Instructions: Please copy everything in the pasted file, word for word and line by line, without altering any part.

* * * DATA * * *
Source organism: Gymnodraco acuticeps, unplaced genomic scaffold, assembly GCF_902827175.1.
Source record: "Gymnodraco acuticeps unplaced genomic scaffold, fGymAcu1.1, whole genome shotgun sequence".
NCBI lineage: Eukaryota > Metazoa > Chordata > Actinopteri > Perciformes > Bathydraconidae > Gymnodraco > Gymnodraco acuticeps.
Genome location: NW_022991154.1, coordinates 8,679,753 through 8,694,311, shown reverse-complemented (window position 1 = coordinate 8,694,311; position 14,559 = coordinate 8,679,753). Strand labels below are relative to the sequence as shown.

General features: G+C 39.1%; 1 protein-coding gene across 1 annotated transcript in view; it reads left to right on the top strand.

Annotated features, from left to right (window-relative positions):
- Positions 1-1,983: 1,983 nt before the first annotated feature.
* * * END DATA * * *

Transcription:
Source organism: Gymnodraco acuticeps, unplaced genomic scaffold, assembly GCF_902827175.1.
Source record: "Gymnodraco acuticeps unplaced genomic scaffold, fGymAcu1.1, whole genome shotgun sequence".
NCBI lineage: Eukaryota > Metazoa > Chordata > Actinopteri > Perciformes > Bathydraconidae > Gymnodraco > Gymnodraco acuticeps.
Genome location: NW_022991154.1, coordinates 8,679,753 through 8,694,311, shown reverse-complemented (window position 1 = coordinate 8,694,311; position 14,559 = coordinate 8,679,753). Strand labels below are relative to the sequence as shown.

General features: G+C 39.1%; 1 protein-coding gene across 1 annotated transcript in view; it reads left to right on the top strand.

Annotated features, from left to right (window-relative positions):
- Positions 1-1,983: 1,983 nt before the first annotated feature.